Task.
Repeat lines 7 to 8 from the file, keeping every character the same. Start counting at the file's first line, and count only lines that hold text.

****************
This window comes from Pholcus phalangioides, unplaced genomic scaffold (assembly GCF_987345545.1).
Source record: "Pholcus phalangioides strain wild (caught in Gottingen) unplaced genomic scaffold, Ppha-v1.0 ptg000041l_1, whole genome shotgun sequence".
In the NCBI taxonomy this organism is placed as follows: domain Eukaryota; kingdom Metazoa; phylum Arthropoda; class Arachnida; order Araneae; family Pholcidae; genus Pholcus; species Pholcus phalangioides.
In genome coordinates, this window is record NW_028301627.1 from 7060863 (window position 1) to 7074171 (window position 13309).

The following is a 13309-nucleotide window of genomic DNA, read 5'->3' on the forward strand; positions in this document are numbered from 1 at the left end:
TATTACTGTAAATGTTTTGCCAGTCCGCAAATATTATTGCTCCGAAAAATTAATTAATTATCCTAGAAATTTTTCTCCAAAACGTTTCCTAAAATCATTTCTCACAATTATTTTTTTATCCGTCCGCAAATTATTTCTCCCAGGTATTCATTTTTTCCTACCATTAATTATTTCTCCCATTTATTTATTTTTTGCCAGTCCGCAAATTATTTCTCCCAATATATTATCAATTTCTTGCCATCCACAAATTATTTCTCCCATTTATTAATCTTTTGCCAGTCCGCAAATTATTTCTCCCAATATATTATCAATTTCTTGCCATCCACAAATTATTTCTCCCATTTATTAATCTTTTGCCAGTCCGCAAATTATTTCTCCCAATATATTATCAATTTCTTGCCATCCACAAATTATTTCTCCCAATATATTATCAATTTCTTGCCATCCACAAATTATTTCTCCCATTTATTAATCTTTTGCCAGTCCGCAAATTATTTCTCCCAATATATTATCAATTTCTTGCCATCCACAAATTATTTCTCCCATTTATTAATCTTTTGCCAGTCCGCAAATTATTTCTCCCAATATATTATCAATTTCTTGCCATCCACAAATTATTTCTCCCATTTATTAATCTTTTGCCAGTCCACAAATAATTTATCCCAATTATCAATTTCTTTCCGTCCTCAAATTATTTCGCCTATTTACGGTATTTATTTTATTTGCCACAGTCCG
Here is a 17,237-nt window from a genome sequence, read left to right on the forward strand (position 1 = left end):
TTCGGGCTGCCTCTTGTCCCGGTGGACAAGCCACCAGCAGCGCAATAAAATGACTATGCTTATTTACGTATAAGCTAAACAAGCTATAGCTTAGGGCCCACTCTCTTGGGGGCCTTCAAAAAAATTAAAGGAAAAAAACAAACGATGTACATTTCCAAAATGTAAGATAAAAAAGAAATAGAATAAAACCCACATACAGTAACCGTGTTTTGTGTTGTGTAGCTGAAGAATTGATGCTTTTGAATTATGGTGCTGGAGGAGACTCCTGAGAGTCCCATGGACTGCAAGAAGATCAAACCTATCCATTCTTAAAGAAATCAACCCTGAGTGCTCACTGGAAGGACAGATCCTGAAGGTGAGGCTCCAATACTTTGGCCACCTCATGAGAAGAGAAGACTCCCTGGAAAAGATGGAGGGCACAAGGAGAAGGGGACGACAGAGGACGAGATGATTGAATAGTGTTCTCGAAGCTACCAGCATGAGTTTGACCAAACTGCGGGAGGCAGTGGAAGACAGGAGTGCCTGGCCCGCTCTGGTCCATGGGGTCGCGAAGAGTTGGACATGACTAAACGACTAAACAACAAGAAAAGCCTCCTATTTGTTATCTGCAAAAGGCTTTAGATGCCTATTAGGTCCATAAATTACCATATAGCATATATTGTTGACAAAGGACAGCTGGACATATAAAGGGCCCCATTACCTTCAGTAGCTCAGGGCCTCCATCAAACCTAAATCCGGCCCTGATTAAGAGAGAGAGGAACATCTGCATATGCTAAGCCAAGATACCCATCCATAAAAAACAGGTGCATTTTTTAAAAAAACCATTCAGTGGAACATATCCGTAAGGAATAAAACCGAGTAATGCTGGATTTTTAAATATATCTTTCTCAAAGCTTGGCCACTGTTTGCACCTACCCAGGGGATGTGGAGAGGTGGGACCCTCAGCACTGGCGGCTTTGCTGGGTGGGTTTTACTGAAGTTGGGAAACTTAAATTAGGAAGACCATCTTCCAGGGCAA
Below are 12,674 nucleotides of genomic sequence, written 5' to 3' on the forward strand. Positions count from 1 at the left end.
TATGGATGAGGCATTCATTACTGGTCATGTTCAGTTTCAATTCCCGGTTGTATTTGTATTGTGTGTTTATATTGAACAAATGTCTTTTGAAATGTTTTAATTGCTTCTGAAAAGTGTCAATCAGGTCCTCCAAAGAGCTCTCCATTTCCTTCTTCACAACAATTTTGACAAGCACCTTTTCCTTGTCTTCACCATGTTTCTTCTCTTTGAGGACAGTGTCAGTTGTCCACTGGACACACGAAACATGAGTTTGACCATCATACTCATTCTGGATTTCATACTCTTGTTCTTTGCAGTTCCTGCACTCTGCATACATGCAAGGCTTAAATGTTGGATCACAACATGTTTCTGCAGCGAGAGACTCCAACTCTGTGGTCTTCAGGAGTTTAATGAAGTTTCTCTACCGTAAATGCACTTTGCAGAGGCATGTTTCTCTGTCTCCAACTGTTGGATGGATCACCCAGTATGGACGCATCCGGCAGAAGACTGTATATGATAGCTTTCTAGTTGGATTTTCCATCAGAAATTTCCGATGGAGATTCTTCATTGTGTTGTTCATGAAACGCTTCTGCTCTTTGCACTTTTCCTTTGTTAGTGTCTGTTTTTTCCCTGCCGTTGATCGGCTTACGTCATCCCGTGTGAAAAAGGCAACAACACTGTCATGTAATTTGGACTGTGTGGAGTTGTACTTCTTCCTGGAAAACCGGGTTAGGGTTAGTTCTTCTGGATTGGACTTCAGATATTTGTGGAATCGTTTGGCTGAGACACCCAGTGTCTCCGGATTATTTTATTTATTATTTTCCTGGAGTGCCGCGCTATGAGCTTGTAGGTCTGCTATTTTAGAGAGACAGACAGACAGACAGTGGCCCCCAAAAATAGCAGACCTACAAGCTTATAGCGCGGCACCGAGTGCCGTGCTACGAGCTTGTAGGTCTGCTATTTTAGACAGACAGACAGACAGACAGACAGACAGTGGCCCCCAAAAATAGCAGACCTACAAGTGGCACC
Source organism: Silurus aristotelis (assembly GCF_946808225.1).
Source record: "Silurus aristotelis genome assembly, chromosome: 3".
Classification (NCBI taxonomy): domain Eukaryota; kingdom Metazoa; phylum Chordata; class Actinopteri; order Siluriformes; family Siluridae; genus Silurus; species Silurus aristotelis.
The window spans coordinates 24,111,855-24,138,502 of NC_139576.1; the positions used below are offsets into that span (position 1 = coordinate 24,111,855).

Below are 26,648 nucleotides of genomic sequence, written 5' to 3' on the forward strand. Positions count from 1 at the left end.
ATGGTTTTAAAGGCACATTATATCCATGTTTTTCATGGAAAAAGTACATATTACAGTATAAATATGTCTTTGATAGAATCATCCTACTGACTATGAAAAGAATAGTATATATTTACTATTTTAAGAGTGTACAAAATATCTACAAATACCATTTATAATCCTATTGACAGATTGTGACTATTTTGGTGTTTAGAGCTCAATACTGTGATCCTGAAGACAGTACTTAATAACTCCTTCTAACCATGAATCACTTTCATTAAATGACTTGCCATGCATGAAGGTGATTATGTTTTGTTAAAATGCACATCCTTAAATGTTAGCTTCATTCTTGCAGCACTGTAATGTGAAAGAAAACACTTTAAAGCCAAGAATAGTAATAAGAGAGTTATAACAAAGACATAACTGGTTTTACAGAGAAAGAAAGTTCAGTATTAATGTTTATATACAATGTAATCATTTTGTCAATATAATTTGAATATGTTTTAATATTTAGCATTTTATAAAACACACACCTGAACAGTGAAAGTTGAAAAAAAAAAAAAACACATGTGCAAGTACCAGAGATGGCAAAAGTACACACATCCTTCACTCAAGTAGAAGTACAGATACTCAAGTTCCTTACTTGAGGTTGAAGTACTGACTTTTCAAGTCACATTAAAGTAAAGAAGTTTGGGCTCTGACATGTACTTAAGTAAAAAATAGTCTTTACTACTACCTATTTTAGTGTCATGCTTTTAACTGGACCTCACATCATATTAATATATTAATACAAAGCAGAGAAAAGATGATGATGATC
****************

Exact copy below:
Here is a 17,237-nt window from a genome sequence, read left to right on the forward strand (position 1 = left end):
TTCGGGCTGCCTCTTGTCCCGGTGGACAAGCCACCAGCAGCGCAATAAAATGACTATGCTTATTTACGTATAAGCTAAACAAGCTATAGCTTAGGGCCCACTCTCTTGGGGGCCTTCAAAAAAATTAAAGGAAAAAAACAAACGATGTACATTTCCAAAATGTAAGATAAAAAAGAAATAGAATAAAACCCACATACAGTAACCGTGTTTTGTGTTGTGTAGCTGAAGAATTGATGCTTTTGAATTATGGTGCTGGAGGAGACTCCTGAGAGTCCCATGGACTGCAAGAAGATCAAACCTATCCATTCTTAAAGAAATCAACCCTGAGTGCTCACTGGAAGGACAGATCCTGAAGGTGAGGCTCCAATACTTTGGCCACCTCATGAGAAGAGAAGACTCCCTGGAAAAGATGGAGGGCACAAGGAGAAGGGGACGACAGAGGACGAGATGATTGAATAGTGTTCTCGAAGCTACCAGCATGAGTTTGACCAAACTGCGGGAGGCAGTGGAAGACAGGAGTGCCTGGCCCGCTCTGGTCCATGGGGTCGCGAAGAGTTGGACATGACTAAACGACTAAACAACAAGAAAAGCCTCCTATTTGTTATCTGCAAAAGGCTTTAGATGCCTATTAGGTCCATAAATTACCATATAGCATATATTGTTGACAAAGGACAGCTGGACATATAAAGGGCCCCATTACCTTCAGTAGCTCAGGGCCTCCATCAAACCTAAATCCGGCCCTGATTAAGAGAGAGAGGAACATCTGCATATGCTAAGCCAAGATACCCATCCATAAAAAACAGGTGCATTTTTTAAAAAAACCATTCAGTGGAACATATCCGTAAGGAATAAAACCGAGTAATGCTGGATTTTTAAATATATCTTTCTCAAAGCTTGGCCACTGTTTGCACCTACCCAGGGGATGTGGAGAGGTGGGACCCTCAGCACTGGCGGCTTTGCTGGGTGGGTTTTACTGAAGTTGGGAAACTTAAATTAGGAAGACCATCTTCCAGGGCAA